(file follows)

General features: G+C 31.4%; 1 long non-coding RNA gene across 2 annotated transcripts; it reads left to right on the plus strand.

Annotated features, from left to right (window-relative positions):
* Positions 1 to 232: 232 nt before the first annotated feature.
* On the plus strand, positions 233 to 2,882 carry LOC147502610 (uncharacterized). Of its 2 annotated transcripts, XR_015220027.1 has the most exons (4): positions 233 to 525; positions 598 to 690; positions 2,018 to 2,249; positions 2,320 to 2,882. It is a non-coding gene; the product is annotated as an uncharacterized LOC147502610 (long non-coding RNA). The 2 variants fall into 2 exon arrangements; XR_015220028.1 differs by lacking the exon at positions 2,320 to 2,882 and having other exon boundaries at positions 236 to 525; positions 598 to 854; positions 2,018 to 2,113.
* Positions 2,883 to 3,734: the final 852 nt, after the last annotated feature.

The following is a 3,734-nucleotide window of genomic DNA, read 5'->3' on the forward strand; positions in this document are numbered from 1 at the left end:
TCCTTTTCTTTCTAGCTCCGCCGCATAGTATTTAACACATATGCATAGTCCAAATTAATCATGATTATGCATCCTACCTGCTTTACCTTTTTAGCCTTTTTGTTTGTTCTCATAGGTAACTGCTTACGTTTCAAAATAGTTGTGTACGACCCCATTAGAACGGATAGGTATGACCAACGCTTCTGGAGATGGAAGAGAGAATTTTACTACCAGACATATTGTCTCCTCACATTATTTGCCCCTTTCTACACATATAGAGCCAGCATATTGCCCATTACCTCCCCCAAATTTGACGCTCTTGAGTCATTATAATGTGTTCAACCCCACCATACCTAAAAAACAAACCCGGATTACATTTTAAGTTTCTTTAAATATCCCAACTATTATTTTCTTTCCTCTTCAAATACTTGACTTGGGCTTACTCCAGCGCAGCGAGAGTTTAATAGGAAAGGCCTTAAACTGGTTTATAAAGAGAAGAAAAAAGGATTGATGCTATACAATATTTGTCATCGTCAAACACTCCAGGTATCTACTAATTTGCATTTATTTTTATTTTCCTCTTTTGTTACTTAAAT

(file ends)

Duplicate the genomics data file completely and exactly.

General features: G+C 31.4%; 1 long non-coding RNA gene across 2 annotated transcripts; it reads left to right on the plus strand.

Annotated features, from left to right (window-relative positions):
* Positions 1 to 232: 232 nt before the first annotated feature.
* On the plus strand, positions 233 to 2,882 carry LOC147502610 (uncharacterized). Of its 2 annotated transcripts, XR_015220027.1 has the most exons (4): positions 233 to 525; positions 598 to 690; positions 2,018 to 2,249; positions 2,320 to 2,882. It is a non-coding gene; the product is annotated as an uncharacterized LOC147502610 (long non-coding RNA). The 2 variants fall into 2 exon arrangements; XR_015220028.1 differs by lacking the exon at positions 2,320 to 2,882 and having other exon boundaries at positions 236 to 525; positions 598 to 854; positions 2,018 to 2,113.
* Positions 2,883 to 3,734: the final 852 nt, after the last annotated feature.

The following is a 3,734-nucleotide window of genomic DNA, read 5'->3' on the forward strand; positions in this document are numbered from 1 at the left end:
TCCTTTTCTTTCTAGCTCCGCCGCATAGTATTTAACACATATGCATAGTCCAAATTAATCATGATTATGCATCCTACCTGCTTTACCTTTTTAGCCTTTTTGTTTGTTCTCATAGGTAACTGCTTACGTTTCAAAATAGTTGTGTACGACCCCATTAGAACGGATAGGTATGACCAACGCTTCTGGAGATGGAAGAGAGAATTTTACTACCAGACATATTGTCTCCTCACATTATTTGCCCCTTTCTACACATATAGAGCCAGCATATTGCCCATTACCTCCCCCAAATTTGACGCTCTTGAGTCATTATAATGTGTTCAACCCCACCATACCTAAAAAACAAACCCGGATTACATTTTAAGTTTCTTTAAATATCCCAACTATTATTTTCTTTCCTCTTCAAATACTTGACTTGGGCTTACTCCAGCGCAGCGAGAGTTTAATAGGAAAGGCCTTAAACTGGTTTATAAAGAGAAGAAAAAAGGATTGATGCTATACAATATTTGTCATCGTCAAACACTCCAGGTATCTACTAATTTGCATTTATTTTTATTTTCCTCTTTTGTTACTTAAAT